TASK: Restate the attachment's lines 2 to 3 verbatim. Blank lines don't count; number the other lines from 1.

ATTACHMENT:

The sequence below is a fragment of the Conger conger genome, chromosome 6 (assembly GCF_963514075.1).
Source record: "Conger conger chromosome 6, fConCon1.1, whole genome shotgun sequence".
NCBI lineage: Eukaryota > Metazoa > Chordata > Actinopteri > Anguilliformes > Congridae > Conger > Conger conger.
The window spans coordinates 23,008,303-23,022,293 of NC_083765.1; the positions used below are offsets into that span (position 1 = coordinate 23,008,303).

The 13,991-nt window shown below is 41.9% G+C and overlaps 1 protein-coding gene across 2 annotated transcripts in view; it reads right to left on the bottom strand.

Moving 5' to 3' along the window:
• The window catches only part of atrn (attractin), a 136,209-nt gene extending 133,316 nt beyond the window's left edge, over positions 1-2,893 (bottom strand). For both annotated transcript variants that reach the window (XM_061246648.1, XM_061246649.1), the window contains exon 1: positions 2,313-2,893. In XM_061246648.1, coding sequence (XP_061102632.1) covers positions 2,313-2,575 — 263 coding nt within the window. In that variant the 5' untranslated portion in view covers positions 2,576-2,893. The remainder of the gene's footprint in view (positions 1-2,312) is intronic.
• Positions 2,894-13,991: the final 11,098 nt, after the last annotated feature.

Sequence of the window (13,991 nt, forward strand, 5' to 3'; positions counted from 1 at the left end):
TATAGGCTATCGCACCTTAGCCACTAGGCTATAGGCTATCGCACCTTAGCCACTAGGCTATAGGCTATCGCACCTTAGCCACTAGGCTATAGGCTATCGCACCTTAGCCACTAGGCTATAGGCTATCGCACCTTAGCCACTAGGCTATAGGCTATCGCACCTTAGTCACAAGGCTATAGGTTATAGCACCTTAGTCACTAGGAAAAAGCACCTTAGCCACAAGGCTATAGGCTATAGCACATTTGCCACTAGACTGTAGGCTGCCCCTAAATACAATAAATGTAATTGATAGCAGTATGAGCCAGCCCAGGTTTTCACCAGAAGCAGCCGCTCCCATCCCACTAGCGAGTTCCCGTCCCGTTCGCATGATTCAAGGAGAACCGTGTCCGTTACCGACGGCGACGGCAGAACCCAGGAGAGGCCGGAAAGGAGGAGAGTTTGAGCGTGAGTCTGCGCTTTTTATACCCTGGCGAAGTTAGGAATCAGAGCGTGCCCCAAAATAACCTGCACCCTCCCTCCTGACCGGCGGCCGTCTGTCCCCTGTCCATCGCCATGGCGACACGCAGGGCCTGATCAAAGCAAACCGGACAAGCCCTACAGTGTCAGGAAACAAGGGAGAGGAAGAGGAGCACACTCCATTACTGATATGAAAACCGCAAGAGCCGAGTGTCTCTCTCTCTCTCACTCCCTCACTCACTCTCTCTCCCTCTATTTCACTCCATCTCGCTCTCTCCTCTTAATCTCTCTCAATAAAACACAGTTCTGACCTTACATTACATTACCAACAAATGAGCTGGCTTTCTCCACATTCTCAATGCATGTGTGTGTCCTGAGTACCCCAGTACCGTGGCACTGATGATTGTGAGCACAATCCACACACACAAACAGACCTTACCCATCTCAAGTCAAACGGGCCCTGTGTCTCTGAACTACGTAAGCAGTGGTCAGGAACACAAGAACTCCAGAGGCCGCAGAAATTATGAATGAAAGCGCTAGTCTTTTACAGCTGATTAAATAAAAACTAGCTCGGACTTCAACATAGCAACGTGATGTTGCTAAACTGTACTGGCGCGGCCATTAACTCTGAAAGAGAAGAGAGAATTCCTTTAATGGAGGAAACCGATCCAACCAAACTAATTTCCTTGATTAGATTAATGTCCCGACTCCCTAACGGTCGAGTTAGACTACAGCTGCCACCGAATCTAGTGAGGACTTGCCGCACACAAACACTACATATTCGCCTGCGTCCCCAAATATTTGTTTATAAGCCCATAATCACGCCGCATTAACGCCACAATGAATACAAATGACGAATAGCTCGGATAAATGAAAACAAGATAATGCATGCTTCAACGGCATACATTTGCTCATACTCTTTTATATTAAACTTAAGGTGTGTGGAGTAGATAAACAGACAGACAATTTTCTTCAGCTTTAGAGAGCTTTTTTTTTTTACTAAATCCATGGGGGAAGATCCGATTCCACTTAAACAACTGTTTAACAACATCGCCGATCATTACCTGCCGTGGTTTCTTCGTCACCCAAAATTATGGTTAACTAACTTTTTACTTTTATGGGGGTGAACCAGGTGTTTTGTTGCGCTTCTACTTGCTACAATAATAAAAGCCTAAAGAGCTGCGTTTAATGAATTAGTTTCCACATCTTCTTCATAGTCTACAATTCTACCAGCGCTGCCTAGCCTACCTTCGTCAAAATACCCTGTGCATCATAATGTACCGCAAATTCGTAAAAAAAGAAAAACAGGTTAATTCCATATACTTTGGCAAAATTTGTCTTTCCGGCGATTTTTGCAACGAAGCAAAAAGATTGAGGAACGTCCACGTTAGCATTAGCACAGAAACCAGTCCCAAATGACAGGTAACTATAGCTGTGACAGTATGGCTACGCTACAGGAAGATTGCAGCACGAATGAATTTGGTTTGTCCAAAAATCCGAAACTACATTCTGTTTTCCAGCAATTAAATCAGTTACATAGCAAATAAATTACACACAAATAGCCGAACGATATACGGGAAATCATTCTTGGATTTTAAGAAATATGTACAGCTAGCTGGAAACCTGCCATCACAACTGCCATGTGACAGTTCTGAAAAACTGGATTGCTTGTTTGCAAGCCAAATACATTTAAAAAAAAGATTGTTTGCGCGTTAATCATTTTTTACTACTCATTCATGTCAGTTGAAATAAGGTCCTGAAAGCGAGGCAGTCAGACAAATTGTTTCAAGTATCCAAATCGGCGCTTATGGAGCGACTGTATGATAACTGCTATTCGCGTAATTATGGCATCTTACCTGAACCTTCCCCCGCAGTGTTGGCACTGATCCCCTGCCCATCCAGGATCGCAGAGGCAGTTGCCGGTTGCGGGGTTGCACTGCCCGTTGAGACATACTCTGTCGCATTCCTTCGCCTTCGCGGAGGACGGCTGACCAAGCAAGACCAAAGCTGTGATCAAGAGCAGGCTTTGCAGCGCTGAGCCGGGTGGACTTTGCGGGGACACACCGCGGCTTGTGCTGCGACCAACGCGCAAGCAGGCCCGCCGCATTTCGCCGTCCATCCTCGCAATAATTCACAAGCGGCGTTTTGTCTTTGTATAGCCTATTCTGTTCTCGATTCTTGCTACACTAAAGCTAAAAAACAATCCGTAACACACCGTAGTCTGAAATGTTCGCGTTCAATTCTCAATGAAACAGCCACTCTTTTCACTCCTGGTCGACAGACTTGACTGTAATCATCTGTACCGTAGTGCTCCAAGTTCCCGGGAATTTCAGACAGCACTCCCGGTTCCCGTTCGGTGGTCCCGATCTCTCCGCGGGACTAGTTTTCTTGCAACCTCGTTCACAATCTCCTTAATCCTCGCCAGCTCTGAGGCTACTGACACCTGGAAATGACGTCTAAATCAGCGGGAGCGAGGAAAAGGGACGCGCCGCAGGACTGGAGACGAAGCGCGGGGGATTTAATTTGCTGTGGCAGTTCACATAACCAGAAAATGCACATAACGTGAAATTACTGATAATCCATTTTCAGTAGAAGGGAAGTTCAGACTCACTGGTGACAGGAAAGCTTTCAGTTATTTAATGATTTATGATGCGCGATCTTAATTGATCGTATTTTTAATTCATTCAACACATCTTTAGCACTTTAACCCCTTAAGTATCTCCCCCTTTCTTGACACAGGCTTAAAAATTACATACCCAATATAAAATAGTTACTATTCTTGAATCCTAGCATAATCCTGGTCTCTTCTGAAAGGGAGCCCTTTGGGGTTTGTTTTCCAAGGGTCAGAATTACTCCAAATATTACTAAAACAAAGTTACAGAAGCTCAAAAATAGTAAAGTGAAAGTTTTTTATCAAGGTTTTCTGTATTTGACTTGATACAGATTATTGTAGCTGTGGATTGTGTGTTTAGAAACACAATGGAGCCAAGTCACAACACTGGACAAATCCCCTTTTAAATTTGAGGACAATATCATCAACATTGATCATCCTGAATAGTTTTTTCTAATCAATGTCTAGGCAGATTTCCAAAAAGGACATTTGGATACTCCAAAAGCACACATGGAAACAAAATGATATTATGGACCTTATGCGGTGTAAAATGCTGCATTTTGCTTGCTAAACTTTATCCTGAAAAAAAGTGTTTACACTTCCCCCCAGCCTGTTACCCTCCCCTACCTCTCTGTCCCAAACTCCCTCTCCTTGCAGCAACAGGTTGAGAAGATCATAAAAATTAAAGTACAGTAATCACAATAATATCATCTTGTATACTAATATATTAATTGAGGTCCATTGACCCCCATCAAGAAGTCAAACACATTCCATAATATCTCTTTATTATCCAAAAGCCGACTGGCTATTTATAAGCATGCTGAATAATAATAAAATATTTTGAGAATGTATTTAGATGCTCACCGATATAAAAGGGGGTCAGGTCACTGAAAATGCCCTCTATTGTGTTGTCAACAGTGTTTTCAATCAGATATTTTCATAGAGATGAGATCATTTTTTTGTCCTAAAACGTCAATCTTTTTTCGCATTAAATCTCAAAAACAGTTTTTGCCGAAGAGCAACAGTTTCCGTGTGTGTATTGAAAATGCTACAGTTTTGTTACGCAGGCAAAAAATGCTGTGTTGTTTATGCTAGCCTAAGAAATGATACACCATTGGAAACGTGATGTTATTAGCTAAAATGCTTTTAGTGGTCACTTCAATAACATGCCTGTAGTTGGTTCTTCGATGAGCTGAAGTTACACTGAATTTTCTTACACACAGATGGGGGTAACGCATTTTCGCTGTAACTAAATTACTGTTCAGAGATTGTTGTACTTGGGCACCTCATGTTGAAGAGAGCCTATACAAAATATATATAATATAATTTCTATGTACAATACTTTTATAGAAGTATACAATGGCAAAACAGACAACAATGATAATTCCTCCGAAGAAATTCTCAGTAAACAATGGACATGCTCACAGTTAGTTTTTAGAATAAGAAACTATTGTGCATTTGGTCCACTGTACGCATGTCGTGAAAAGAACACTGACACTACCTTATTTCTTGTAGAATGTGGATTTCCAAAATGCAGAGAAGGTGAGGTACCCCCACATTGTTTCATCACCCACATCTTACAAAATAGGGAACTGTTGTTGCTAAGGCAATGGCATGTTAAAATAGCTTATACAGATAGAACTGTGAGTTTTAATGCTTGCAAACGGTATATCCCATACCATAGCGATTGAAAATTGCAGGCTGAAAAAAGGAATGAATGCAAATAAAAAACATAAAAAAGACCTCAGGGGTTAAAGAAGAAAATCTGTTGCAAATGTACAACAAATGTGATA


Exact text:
Source record: "Conger conger chromosome 6, fConCon1.1, whole genome shotgun sequence".
NCBI lineage: Eukaryota > Metazoa > Chordata > Actinopteri > Anguilliformes > Congridae > Conger > Conger conger.